Understanding Medicare

Explore Your Medicare Options

Are you about to turn 65 and about to enroll in Medicare? Or, maybe you’ve already enrolled and are in search of a plan that suits your healthcare needs.

Navigating Medicare can be confusing and overwhelming, but we’re here to help. As an independent Medicare advisor, we specialize in providing personalized guidance and support to help you choose the right plan for your unique needs and budget.


For most people, Medicare eligibility begins at age 65. You must be a US citizen or a permanent resident and you’ve lived in the US continuously for at least five years. 

If you are under 65, you are eligible for Medicare under these conditions: 

  • If you are permanently disabled and you have been receiving Social Security Disability Income (SSDI) benefits for 24 months.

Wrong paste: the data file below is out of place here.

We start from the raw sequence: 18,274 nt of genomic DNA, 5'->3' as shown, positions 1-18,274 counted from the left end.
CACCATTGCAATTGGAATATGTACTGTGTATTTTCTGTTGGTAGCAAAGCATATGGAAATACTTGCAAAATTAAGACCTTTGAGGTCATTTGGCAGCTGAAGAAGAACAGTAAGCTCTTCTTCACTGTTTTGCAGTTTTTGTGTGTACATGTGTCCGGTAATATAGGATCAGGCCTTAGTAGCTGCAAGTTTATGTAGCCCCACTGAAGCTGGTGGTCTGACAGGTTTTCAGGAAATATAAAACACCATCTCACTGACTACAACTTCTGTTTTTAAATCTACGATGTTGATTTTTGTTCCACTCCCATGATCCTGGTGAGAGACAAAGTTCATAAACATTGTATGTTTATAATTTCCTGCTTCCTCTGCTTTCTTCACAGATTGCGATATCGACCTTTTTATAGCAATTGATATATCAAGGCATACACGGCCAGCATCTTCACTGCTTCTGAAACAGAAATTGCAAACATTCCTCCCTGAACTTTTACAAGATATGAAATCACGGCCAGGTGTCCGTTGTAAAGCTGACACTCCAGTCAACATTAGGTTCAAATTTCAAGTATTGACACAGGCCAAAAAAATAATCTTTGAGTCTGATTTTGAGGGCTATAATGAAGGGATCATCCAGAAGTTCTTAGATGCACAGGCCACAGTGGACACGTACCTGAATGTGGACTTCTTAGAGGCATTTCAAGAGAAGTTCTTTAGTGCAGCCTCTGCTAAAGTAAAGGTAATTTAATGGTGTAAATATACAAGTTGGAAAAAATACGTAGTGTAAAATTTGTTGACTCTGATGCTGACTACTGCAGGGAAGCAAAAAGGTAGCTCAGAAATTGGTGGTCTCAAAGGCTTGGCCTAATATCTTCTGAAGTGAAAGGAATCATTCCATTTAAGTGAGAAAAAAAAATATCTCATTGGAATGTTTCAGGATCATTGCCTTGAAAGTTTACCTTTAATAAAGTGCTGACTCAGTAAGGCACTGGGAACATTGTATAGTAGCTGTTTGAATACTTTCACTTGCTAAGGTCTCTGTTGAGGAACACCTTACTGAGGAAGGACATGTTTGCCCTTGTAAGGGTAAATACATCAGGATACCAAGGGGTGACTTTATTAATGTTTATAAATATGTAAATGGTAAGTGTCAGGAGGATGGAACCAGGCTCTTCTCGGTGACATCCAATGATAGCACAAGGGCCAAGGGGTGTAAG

• You have end-stage renal disease. 
  • You’ve been diagnosed with Amyotrophic Lateral Sclerosis (ALS–also known as Lou Gehrig’s Disease). 

Medicare Enrollment Periods

If you are about to become eligible for Medicare, you need to be aware of the different Medicare Enrollment Periods. If you don’t enroll during your Initial Enrollment Period, you may face lifelong penalties and may have a gap in your coverage. 

Here are the some of the more common enrollment periods below: 

Your Initial Enrollment Period (IEP) begins three months prior to your 65th birthday month and ends three months after your 65th birthday month. (Exception: If your birthday falls on the 1st of the month, your IEP will begin one month early. 

During your IEP, you can enroll in Original Medicare (Parts A and B), a Medicare Advantage Plan, or Medicare Part D. 

You will automatically be enrolled if: